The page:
There was a great disparity between the adverse effects identified by the physician and those reported by the patients themselves. Based on our results, it would appear that elderly people tend to neglect adverse drug effects and may consider them to be an unavoidable part of normal ageing. Therefore, physicians should enquire about possible adverse effects even though elderly patients may not complain of any drug-related problems.
Notes
Comment In: Eur J Clin Pharmacol. 2007 Oct;63(10):979-80; author reply 98117618426
PubMed ID
17351768 View in PubMed
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[Analysis and management of comorbidity among the elderly must be coordinated. Treatment can be evaluated with the DBU method implemented at community centers for the aged].

https://arctichealth.org/en/permalink/ahliterature175189
Source
Lakartidningen. 2005 Mar 7-13;102(10):758-9, 762-3, 765
Publication Type
Article

Are segmental MF-BIA scales able to reliably assess fat mass and lean soft tissue in an elderly Swedish population?

https://arctichealth.org/en/permalink/ahliterature275943
Source
Exp Gerontol. 2015 Dec;72:239-43
Publication Type
Article
Date
Dec-2015
Author
Gianluca Tognon
Vibeke Malmros
Elisa Freyer
Ingvar Bosaeus
Kirsten Mehlig
Source
Exp Gerontol. 2015 Dec;72:239-43
Date
Dec-2015
Language
English
Publication Type
Article
Keywords
Absorptiometry, Photon
Adiposity
Aged, 80 and over
Body mass index
Body Weight
Electric Impedance
Female
Geriatric Assessment - methods
Healthy Volunteers
Humans
Linear Models
Male
Reproducibility of Results
Sweden
Abstract
The assessment of body composition is an important measure to monitor the process of healthy aging and detect early signs of disease. Dual X-ray absorptiometry (DXA) is considered a valid technique for the assessment of body composition but is confined to the clinical environment. Multi-frequency bio-electrical impedance analysis (MF-BIA) might be a versatile alternative to DXA. We aimed to assess whether a segmental MF-BIA scale can be an accurate and reliable tool for the monitoring of body composition in the elderly and whether the presence of metallic prostheses can influence the agreement between the two techniques.
Weight and height were measured in 92 healthy subjects (53 women) aged 80-81 years from the H70 Gerontological and Geriatric study in Gothenburg. Total and segmental fat mass (FM) and lean soft tissue (LST) were estimated by DXA (Lunar Prodigy, Scanex, Sweden) and segmental MF-BIA (MC-180MA, Tanita, Japan). Bland-Altman analyses were performed to assess the agreement between the two techniques. The prediction of DXA-FM by MF-BIA was compared to that of the body mass index (BMI).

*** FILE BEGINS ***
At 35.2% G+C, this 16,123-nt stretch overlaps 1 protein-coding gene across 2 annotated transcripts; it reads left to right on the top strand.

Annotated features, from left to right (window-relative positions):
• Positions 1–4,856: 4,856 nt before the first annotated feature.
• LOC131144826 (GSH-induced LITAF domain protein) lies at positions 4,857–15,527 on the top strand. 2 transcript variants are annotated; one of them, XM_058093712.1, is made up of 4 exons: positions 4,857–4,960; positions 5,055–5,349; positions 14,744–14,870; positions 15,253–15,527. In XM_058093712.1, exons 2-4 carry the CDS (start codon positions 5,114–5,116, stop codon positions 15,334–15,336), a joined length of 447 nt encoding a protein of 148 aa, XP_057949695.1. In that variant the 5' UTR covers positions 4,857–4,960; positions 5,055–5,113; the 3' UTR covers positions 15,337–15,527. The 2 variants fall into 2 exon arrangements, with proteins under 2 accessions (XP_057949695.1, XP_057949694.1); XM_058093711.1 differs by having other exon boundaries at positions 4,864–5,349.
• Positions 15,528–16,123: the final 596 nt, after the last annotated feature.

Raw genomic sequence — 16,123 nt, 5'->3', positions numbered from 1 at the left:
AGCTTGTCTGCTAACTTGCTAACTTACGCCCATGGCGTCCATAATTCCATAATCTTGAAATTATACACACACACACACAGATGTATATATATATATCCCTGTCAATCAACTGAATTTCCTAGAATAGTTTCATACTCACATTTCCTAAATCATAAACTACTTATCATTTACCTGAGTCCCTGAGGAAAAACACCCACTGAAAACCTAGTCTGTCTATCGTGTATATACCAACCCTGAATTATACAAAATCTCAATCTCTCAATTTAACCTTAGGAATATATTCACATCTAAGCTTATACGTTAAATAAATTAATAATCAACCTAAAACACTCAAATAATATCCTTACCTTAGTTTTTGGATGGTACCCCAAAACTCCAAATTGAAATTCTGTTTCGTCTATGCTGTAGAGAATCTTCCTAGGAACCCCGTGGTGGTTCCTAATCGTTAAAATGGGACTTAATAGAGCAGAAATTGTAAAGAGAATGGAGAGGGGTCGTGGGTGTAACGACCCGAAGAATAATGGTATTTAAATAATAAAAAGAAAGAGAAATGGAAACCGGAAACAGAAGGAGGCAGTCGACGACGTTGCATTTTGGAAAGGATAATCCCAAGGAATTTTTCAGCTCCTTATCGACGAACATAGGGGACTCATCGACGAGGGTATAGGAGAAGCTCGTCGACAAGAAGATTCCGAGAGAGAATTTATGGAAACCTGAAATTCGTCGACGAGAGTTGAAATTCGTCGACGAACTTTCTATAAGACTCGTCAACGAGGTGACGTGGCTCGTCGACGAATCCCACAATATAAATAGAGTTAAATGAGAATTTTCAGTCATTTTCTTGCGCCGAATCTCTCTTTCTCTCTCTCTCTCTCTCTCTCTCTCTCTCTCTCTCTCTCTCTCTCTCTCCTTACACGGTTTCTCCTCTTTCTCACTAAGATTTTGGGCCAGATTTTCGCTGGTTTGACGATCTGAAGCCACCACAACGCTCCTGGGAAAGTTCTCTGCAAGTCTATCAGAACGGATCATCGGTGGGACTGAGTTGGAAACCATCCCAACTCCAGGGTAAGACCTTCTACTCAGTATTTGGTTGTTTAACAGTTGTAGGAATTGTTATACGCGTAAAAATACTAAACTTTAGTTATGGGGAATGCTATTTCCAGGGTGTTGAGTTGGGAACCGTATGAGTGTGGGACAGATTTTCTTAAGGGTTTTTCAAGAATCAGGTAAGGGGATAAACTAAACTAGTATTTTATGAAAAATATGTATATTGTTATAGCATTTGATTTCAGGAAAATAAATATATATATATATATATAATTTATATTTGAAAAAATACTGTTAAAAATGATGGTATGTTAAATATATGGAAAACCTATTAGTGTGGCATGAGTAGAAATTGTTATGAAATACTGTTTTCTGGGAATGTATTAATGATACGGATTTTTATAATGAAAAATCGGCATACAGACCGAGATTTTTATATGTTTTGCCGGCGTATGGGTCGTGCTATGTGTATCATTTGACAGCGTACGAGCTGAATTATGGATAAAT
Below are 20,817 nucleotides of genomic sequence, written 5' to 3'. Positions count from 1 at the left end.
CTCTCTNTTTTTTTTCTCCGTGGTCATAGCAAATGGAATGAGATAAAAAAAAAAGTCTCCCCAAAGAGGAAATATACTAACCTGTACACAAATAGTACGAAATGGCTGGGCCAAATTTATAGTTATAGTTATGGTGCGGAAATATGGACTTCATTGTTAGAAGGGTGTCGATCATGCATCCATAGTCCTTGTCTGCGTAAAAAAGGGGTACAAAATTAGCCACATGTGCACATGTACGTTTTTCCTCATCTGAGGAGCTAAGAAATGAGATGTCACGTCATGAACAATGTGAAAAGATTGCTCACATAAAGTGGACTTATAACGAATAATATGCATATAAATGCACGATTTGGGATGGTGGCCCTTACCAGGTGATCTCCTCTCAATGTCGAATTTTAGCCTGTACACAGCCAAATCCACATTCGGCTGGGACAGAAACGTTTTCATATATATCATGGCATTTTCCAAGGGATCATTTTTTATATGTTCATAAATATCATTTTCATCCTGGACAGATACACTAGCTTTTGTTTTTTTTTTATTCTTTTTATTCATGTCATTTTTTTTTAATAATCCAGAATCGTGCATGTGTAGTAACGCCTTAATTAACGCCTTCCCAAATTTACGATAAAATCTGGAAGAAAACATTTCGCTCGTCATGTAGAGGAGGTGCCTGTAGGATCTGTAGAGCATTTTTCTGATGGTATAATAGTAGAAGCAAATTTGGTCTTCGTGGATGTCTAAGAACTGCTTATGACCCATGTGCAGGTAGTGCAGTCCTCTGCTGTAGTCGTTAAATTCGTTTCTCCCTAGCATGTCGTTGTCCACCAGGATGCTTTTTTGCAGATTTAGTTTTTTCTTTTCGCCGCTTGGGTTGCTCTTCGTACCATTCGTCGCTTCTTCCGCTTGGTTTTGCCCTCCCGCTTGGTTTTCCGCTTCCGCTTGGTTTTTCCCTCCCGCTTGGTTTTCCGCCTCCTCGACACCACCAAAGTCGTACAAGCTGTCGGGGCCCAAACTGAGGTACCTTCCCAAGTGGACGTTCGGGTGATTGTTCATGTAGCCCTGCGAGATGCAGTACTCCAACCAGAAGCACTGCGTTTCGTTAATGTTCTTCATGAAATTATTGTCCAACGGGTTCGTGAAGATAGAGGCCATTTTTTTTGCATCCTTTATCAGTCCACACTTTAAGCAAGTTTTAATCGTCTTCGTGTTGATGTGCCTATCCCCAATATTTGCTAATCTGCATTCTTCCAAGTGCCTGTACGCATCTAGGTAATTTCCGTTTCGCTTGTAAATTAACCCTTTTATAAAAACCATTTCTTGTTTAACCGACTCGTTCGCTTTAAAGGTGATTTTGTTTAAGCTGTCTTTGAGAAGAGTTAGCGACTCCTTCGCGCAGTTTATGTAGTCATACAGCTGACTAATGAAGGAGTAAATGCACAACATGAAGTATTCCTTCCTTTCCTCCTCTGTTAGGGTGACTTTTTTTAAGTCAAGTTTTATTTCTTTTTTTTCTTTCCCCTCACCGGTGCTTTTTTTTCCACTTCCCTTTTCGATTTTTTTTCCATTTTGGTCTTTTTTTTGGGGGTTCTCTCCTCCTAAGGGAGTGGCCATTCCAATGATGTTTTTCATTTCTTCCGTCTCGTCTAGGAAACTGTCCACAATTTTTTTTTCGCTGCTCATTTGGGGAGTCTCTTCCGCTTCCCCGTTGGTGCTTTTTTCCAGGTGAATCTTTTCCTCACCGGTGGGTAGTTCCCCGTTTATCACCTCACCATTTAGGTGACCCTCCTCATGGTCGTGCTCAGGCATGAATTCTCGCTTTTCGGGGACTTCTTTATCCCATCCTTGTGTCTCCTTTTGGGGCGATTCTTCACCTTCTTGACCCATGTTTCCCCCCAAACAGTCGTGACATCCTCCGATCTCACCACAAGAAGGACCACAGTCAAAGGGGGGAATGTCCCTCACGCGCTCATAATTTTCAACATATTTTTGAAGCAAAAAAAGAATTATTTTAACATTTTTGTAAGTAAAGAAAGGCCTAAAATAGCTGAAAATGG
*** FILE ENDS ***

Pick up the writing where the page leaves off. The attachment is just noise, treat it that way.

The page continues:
MF-BIA showed a significant underestimation of FM and an overestimation of LST that was larger in men than in women. Smaller but significant deviations were found for appendicular LST and SMM. MF-BIA was not superior to BMI at predicting DXA-FM. The lack of agreement between MF-BIA and DXA was not due to the presence of metal prostheses or diagnoses such as hypertension and edema. The prediction equations applied by the device used in this study should be adapted to the elderly population and details about the reference population(s) should be disclosed.
PubMed ID
26456399 View in PubMed
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Are there any clinical characteristics of depression in elderly people that could be useful for case finding in general practice?

https://arctichealth.org/en/permalink/ahliterature45854
Source
Scand J Prim Health Care. 2003 Dec;21(4):214-8
Publication Type
Article
Date
Dec-2003
Author
Karin Fröjdh
Anders Håkansson
Staffan Janson
Author Affiliation
Research and Development Unit for Primary Health Care, Vårdcentralen Kronoparken, Karlstad, Sweden. karin.frojdh@liv.se
Source
Scand J Prim Health Care. 2003 Dec;21(4):214-8
Date
Dec-2003
Language
English
Publication Type
Article
Keywords
Aged
Aged, 80 and over
Antidepressive Agents - therapeutic use
Cross-Sectional Studies
Depression - diagnosis - drug therapy
Family Practice - organization & administration
Female
Geriatric Assessment - methods
Health Services Research
Humans
Male
Medical Records
Office visits - statistics & numerical data
Questionnaires
Sweden
Abstract
OBJECTIVES: The aim of this study was to identify clinical characteristics of depression in elderly people that could be useful for case finding in general practice. DESIGN: A cross-sectional study of clinical characteristics through review of medical records. SETTING: Herrhagen health centre, Karlstad, Sweden. SUBJECTS: Seventy-one persons with a high depressive score in a screening of depressive symptoms and an age-matched and sex-matched control group of 138 persons with a low depressive score. RESULTS: The high depressive score group had an increased relative risk for "mental health problems" (RR 3.4; CI 95% 1.7-7.2), "many contacts with the health care centre" (> or = 14/3 years) (RR 2.9; CI 95% 1.4-6.1), and prescriptions of benzodiazepines (RR 1.7; CI 95% 1.0-2.9). Two-thirds of those in the high depressive score group had at least one of these characteristics. However, three-quarters of those with any of these characteristics had a low depressive score. In our population of elderly people with an estimated prevalence of 10.2% the positive predictive value would be 21% and the negative predictive value 95%. CONCLUSION: General practitioners should suspect a possible depressive disorder in elderly patients with mental health problems, with frequent contacts with the health centre or with prescriptions of benzodiazepines. Despite the high occurrences of these prominent clinical characteristics in the high-score group, they did not unfortunately have sufficient discriminatory power to be useful for case finding.